Hearing your best is more critical than ever in our changing world — with in-person and virtual communication both playing important roles in today’s new normal. If you think it might be time to update your hearing devices, please don’t wait to contact us to get your questions answered or to schedule a hearing aid consultation.
The world of hearing aids has improved yet again! Rechargeable devices have been available to patients with hearing loss for a number of years in the behind-the-ear style with great success. Now, patients have the option of a custom fit hearing aid that is also rechargeable!
One of the hearing aid industry’s leading manufacturers, Signia, has released their newest product, the Insio Charge&Go AX. They allow hearing aid users to have the most discreet custom and rechargeable hearing aid on the market with great sound quality, better hearing in background noise and modern technology features such as Bluetooth connection. They devices are capable of direct Bluetooth connection to cell phones and tablets for any audio signal such as phone calls, streaming of music, video, and audiobooks. In addition, they can be paired to the Signia App on smart devices, which allows the user to have more control of their listening ability in difficult listening environments such as group environments and restaurants.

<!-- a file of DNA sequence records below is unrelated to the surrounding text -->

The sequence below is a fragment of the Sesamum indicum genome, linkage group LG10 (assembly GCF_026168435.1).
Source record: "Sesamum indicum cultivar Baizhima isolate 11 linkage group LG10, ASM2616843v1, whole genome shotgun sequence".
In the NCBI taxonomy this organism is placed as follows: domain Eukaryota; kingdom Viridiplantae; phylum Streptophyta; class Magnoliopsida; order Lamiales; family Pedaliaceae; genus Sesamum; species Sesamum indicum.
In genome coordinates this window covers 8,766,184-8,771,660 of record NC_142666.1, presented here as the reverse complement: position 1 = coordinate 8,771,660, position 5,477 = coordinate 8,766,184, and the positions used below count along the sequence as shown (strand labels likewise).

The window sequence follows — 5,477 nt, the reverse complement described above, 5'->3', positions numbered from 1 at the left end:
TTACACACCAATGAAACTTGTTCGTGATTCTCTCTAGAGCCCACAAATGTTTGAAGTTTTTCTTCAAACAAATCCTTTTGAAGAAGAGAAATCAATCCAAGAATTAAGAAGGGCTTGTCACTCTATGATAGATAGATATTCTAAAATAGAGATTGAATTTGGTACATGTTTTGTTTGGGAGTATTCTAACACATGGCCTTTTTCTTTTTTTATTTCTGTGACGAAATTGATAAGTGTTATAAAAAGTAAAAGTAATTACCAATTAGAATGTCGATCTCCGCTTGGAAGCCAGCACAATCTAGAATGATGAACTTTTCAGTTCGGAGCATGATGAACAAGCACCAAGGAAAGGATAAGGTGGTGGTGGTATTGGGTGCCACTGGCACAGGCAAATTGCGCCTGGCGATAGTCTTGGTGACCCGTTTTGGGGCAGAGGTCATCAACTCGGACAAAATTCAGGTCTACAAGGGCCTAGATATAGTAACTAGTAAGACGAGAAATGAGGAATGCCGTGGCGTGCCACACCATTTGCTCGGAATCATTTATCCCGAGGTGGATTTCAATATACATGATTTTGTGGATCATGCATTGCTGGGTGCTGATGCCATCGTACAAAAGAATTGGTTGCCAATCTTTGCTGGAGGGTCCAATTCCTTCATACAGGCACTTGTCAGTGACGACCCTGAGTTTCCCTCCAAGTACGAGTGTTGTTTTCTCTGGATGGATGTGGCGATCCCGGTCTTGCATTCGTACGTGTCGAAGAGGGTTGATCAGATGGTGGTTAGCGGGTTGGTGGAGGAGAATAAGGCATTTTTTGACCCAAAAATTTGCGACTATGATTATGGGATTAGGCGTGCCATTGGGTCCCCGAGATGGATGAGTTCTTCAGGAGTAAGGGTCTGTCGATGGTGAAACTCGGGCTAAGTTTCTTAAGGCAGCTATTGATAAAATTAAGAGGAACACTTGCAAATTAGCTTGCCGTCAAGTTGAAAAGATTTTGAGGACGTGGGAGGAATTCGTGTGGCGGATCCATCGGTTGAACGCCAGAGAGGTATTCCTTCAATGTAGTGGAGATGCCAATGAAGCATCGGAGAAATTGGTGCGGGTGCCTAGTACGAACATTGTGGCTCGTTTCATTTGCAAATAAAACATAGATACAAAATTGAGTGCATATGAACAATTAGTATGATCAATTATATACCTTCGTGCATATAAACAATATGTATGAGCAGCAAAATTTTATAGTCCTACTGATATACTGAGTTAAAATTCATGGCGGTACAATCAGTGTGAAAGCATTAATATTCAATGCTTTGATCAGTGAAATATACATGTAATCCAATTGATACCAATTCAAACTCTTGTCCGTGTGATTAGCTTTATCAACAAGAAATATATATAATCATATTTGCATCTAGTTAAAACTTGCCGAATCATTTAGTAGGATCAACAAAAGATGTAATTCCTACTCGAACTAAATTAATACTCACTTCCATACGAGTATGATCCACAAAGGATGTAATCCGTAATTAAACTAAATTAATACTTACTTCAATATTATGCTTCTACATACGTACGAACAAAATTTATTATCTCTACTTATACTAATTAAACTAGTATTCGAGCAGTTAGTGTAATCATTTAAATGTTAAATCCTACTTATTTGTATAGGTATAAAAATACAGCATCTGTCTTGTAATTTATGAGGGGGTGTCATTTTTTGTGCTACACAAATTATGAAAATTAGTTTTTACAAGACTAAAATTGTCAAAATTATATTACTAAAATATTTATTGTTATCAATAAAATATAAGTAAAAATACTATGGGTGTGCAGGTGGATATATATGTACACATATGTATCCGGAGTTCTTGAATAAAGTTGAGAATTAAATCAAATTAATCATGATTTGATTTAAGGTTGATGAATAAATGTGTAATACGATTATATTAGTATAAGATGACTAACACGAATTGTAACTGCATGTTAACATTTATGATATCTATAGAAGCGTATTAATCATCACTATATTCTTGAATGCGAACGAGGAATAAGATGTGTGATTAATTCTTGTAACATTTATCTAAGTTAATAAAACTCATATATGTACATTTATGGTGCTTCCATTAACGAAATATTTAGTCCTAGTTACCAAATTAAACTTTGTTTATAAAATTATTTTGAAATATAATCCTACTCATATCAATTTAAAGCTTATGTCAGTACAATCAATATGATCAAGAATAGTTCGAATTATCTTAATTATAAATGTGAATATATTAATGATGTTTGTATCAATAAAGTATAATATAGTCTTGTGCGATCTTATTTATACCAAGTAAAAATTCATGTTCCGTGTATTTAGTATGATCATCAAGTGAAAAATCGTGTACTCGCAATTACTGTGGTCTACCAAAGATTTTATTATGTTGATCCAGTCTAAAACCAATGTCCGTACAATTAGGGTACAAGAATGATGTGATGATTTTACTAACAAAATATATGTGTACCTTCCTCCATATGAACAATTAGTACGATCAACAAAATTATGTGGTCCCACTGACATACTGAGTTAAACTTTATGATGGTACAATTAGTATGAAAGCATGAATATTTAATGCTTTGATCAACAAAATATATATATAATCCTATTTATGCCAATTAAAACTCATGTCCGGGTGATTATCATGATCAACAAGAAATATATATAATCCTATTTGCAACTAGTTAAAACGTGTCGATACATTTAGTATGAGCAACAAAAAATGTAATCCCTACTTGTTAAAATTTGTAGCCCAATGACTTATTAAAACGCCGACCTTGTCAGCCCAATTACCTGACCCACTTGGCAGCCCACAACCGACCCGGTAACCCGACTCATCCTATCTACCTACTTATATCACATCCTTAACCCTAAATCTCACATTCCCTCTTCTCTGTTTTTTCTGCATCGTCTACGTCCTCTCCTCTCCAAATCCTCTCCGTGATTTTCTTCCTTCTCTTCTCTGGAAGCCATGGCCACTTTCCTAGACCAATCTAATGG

Contact our Hearing Center to see if the Signia Insio Charge&Go AX is right for you!
Click HERE to visit Signia’s website for more information.
An audiologist is a health care professional who provides patient-centered care in order to identify, diagnose and treat hearing loss and balance disorders using evidence-based practice. An audiologist aims to provide personalized services to minimize the negative impact of hearing loss and ultimately lead to improved quality of life.